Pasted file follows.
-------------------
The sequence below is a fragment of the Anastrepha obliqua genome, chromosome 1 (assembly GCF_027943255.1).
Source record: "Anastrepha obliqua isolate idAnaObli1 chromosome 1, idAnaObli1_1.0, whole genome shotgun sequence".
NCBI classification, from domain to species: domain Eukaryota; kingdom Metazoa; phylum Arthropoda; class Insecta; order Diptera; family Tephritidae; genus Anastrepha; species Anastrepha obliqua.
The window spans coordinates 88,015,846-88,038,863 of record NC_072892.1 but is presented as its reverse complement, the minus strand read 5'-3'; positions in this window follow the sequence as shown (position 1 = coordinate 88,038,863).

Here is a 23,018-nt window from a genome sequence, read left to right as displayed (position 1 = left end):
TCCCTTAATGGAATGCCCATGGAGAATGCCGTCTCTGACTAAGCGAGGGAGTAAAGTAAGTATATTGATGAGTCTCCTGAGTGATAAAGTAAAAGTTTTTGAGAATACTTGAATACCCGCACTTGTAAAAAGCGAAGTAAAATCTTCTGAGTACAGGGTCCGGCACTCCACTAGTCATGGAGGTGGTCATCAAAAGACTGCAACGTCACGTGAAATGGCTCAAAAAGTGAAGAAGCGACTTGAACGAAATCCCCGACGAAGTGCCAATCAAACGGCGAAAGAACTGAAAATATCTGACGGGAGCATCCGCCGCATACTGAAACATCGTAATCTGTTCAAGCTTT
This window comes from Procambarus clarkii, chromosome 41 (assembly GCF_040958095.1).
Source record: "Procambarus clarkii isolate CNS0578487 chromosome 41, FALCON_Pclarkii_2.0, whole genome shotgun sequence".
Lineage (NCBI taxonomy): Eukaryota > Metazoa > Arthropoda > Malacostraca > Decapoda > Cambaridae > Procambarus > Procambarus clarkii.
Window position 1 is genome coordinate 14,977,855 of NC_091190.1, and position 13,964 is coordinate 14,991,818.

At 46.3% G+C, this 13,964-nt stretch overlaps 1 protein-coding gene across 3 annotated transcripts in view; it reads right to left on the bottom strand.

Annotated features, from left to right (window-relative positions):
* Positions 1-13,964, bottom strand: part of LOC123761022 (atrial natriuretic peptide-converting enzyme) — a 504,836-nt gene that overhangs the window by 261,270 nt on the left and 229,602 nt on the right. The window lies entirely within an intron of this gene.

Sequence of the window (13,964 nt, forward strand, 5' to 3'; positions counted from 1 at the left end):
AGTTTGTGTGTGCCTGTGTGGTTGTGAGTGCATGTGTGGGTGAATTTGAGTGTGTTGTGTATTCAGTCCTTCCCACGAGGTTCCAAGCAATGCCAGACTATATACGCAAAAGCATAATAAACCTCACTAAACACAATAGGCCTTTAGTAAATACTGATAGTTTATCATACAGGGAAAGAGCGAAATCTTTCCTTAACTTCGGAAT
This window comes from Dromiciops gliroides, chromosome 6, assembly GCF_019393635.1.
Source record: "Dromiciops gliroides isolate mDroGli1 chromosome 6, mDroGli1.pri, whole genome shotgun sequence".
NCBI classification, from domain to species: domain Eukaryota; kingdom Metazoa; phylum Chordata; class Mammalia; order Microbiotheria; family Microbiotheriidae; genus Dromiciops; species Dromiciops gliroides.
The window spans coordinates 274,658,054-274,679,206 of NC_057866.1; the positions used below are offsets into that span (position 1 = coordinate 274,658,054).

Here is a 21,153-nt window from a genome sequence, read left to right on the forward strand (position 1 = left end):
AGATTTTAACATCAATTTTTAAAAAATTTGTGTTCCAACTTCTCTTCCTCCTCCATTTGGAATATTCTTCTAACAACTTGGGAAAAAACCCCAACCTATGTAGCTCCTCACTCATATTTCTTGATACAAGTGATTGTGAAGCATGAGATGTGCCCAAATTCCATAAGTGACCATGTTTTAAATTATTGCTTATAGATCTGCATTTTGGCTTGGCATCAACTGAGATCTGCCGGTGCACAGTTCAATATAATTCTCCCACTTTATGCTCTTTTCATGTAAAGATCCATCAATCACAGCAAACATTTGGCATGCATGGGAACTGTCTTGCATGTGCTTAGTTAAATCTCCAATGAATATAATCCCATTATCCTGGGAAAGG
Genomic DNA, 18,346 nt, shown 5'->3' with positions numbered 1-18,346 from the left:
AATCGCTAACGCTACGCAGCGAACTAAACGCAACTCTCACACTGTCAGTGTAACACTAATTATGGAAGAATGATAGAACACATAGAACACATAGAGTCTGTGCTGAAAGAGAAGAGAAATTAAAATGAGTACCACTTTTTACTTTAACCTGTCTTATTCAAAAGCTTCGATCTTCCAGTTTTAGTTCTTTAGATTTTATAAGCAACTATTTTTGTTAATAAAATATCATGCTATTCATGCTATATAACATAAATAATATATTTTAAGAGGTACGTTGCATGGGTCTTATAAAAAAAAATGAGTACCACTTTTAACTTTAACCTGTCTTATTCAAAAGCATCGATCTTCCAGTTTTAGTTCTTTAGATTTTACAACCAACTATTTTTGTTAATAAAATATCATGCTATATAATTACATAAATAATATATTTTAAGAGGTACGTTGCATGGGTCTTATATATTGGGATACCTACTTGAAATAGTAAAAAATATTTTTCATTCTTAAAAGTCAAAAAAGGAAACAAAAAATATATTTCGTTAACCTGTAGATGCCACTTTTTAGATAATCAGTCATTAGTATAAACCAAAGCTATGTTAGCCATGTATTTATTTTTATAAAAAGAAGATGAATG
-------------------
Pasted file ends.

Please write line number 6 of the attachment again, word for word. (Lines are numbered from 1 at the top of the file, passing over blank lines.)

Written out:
TCCCTTAATGGAATGCCCATGGAGAATGCCGTCTCTGACTAAGCGAGGGAGTAAAGTAAGTATATTGATGAGTCTCCTGAGTGATAAAGTAAAAGTTTTTGAGAATACTTGAATACCCGCACTTGTAAAAAGCGAAGTAAAATCTTCTGAGTACAGGGTCCGGCACTCCACTAGTCATGGAGGTGGTCATCAAAAGACTGCAACGTCACGTGAAATGGCTCAAAAAGTGAAGAAGCGACTTGAACGAAATCCCCGACGAAGTGCCAATCAAACGGCGAAAGAACTGAAAATATCTGACGGGAGCATCCGCCGCATACTGAAACATCGTAATCTGTTCAAGCTTT